Martin Luther King III criticized Senator Kirsten Sinema (D-Arizona) after her speech Thursday in which she announced she would not support changes to Senate rules to pass major Democratic voting rights bills, accusing the Arizona MP of being “sticks to heritage”. prominent segregationist and white supremacist father, the late civil rights leader Martin Luther King Jr.
“History will remember Senator Sinema unkindly,” King III said in a statement shortly after Cinema’s speech ended on the Senate floor. “While Senator Cinema remains stubborn in his ‘optimism’, black and brown Americans are losing the right to vote.
“She supports the legacy of Bull Connor and George Wallace, not the legacy of my father and all those who fought to make our democracy a reality,” King added.
Connor was a white supremacist whose brutal attempts to enforce segregation and crack down on civil rights activists from his seat as city commissioner of Birmingham, Alabama, made him one of the most prominent figures in opposition to the civil rights movement. Wallace, a former governor of Alabama and a former Democratic presidential candidate, was a staunch segregator for the rest of his life.
Sinema’s speech nearly killed Democrats’ attempts to pass two major packages of voting rights and electoral reforms – the Freedom to Vote Act and the John Lewis Extended Voting Rights Act – just minutes after the House of Representatives passed updated versions of both bills.
Cinema has confirmed that it supports both pieces of legislation, but not a change to the Senate’s filibuster rules, which require 60 votes to pass bills. Both bills lack the Republican backing needed to overcome the pirates. Without Sinema, Senate Democrats don’t have the 50 votes needed to reform filibusters and pass legislation with a simple majority.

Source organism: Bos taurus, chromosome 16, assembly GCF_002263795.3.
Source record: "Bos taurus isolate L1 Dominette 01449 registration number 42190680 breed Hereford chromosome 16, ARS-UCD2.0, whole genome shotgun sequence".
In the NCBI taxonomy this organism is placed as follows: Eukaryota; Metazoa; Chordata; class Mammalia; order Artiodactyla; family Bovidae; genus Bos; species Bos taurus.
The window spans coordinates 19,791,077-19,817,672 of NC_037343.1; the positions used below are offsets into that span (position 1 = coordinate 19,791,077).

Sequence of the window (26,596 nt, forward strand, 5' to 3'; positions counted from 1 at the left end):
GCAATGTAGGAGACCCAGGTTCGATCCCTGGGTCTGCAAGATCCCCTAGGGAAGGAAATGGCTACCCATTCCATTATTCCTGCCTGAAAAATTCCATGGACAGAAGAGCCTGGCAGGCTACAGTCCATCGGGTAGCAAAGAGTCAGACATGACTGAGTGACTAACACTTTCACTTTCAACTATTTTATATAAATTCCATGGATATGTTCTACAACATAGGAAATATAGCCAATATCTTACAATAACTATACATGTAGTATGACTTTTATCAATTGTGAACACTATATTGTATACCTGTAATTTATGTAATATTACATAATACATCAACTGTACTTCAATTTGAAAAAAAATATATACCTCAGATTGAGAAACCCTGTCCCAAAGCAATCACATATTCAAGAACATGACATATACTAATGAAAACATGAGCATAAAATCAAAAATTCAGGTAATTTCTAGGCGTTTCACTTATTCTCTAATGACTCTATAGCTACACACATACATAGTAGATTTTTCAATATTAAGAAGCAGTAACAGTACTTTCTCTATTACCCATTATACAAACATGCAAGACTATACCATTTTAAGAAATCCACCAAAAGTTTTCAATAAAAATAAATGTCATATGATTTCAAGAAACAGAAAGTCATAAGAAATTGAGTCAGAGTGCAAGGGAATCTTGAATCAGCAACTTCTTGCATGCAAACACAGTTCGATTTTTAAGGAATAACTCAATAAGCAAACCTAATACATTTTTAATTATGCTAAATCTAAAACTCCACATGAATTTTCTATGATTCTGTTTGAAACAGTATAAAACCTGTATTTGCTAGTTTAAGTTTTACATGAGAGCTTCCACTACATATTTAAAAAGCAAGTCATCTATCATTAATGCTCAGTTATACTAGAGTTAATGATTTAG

Her speech was heavily criticized by voting rights activists and anti-obstruction reformers, who have argued for months that the passage of two voting bills is vital to preventing the onset of new Republican state laws that impose new restrictions on voting rights. Reform advocates point out that the filibuster has historically served as a useful tool to thwart major civil rights legislation.
“When the civil rights bill of 1891 was stonewalled, it ushered in the 100th anniversary of Jim Crow,” Arndrea Waters King, civil rights activist and wife of King, said in a statement. “If Senator Cinema’s position continues, she will prolong this century of white supremacy’s stranglehold on our democracy.”
And, as Senator Raphael Warnock (D-GA) argued on the Senate floor before Christmas, the rule imposes a supermajority threshold on Democrats’ efforts to protect voting rights, which does not prevent the Republican Party from trying to limit them in the states. , where a simple majority was enough to pass 31 new laws to restrict voting in 19 states last year.
While Cinema’s speech appears doomed to fail in efforts to pass two bills that would invalidate many of the harshest provisions of the new GOP laws and set federal voting rights standards, the Kings and other civil rights activists will stage events and call for immediate passage. bill. legislation in Phoenix, Washington DC, and other cities next Monday to coincide with Martin Luther King Jr. Day.
“We’ll be in Phoenix this weekend to remind Senator Cinema what Dr. King once said, ‘There’s always the right time to do what’s right,'” Waters King said in a statement.